The Bright Side In America # Improve Vocabulary

Vocabulary is indeed a very important part of preparing for IELTS. If you are preparing for IELTS, then it is very important for you to understand the vocabulary and practice it well, is important to score well in the IELTS exam. This time we are looking at an article written on TIME magazine and understand it for the vocabulary.

Source – TIME

[PARA 1]

Charity–humanity’s most benevolent impulse–is a timeless and borderless virtue, dating at least to the dawn of religious teaching. Philanthropy as we understand it today, however, is a distinctly American phenomenon, inseparable from the nation that shaped it. From colonial leaders to modern billionaires like Buffett, Gates and Zuckerberg, the tradition of giving is woven into our national DNA.

[PARA 2]

Like so many of our social structures, the formal practice of giving money to aid society traces its origin to a Founding Father. Benjamin Franklin, an icon of individual industry and frugality even in his own day, understood that with the privilege of doing well came the price of doing good. When he died in 1790, Franklin thought to future generations, leaving in trust two gifts of 1,000 lb. of sterling silver. One to the city of Boston, the other to Philadelphia. Per his instruction, a portion of the money and its dividends could not be used for 200 years.

[PARA 3]

While Franklin’s gifts lay in wait, the tradition he established evolved alongside the young nation. After the Civil War, rapid industrialization concentrated unfathomable wealth in the hands of a few, creating a period of unprecedented inequality. In response, the steel magnate Andrew Carnegie pioneered scientific philanthropy, which sought to address the underlying causes of social ills, rather than their symptoms. In his lifetime, Carnegie gave away more than $350 million, the equivalent of some $9 billion today. His 1889 essay “Wealth”–now better known as Carnegie’s “The Gospel of Wealth”–effectively launched modern philanthropy by creating a model that the wealthy continue to follow.

[PARA 4]

Two decades later, John D. Rockefeller endowed the Rockefeller Foundation, which soon became the largest such “benevolent trust” in the world. Prior to World War II, the Rockefeller Foundation provided more foreign aid than the entire federal government.

[PARA 5]

Other, often far less well-known men and women have played a critical role in philanthropy’s evolution. One of my personal heroes is Julius Rosenwald, who made his fortune building Sears, Roebuck and Co. With his giving, Rosenwald helped construct more than 5,300 schools across the segregated South and opened classroom doors to a generation of African-American students, including Maya Angelou and Congressman John Lewis.

[PARA 6]

America’s philanthropic instinct is not limited to the rich. The nation’s history is rife with people like Oseola McCarty, a Mississippi washerwoman who gave away her life savings of $150,000 in 1995 to fund college scholarships for low-income students with promise.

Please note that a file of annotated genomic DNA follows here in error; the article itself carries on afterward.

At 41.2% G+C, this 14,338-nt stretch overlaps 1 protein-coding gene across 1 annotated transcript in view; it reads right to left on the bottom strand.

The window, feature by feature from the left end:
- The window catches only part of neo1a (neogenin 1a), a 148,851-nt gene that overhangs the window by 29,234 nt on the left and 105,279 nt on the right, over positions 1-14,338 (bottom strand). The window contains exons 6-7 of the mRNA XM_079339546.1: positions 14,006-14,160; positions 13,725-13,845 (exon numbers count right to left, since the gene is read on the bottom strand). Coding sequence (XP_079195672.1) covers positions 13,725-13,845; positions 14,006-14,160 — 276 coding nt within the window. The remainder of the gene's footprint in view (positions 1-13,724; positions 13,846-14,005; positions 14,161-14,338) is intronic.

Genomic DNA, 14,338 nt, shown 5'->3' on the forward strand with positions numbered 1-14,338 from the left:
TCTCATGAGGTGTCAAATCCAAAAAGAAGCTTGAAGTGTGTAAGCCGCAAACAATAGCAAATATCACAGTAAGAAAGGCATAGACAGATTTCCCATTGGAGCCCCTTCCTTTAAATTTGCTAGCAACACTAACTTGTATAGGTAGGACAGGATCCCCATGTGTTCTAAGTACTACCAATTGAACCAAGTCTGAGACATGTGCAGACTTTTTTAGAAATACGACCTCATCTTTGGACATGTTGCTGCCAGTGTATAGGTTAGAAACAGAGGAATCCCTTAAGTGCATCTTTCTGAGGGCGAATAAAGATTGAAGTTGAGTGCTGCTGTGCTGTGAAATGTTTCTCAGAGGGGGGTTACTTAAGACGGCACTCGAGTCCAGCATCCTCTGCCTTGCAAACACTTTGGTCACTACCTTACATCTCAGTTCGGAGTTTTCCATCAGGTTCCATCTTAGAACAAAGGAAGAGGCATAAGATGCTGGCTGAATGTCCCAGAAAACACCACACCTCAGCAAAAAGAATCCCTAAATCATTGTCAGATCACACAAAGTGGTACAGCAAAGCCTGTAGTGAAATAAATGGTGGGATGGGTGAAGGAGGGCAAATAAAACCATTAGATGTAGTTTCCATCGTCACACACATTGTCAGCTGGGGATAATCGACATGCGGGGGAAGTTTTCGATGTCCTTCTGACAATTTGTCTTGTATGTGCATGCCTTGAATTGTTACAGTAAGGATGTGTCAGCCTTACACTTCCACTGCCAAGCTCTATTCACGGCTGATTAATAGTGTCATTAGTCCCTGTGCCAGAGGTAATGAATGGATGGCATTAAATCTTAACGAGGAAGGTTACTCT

[PARA 7]

What accounts for this culture of generosity? The answer is not solely altruistic. Incentives in the tax code, for one, encourage the well-off to give. And philanthropy has long helped improve the public image of everyone from robber barons to the new tech elite.

[PARA 8]

More troubling, however, are the foundational problems that make philanthropy so necessary. Just before his death, Dr. Martin Luther King Jr. wrote, “Philanthropy is commendable, but it must not cause the philanthropist to overlook the circumstances of economic injustice which make philanthropy necessary.”

[PARA 9]

Indeed, King illuminates a central contradiction: philanthropy is an offspring of the market, conceived and sustained by returns on capital. Yet its most important responsibility is to help address the market’s imbalances and inadequacies.

[PARA 10]

Today institutional giving is undergoing a radical transformation. Priscilla Chan and Mark Zuckerberg made headlines for committing $45 billion in Facebook stock through a limited liability corporation. They’re among a host of emerging donors who are experimenting with approaches to giving away their fortunes outside the boundaries of traditional foundations.

[PARA 11]

Only 26 years ago, the last of Franklin’s gifts were finally made available, having multiplied to $6.5 million. More than the sum, they represent a broader principle. We are custodians of a public trust, even if our capital was derived from private enterprise. The most important obligation is ensuring that the system works more equally and more justly for more people. This belief is core to our national character. America’s greatest strength is not the fact of perfection, but rather the act of perfecting.

WORDMEANINGSYNONYMS
1. BenevolentWell-meaning and kindlyBenign, caring, compassionate, generous, humane, philanthropic
2. virtueMoral excellence; goodness; righteousnessAdvantage, character, ethic, excellence, faith, generosity, goodness, ideal, kindness, love, merit, morality, purity, quality, rectitude, righteousness, value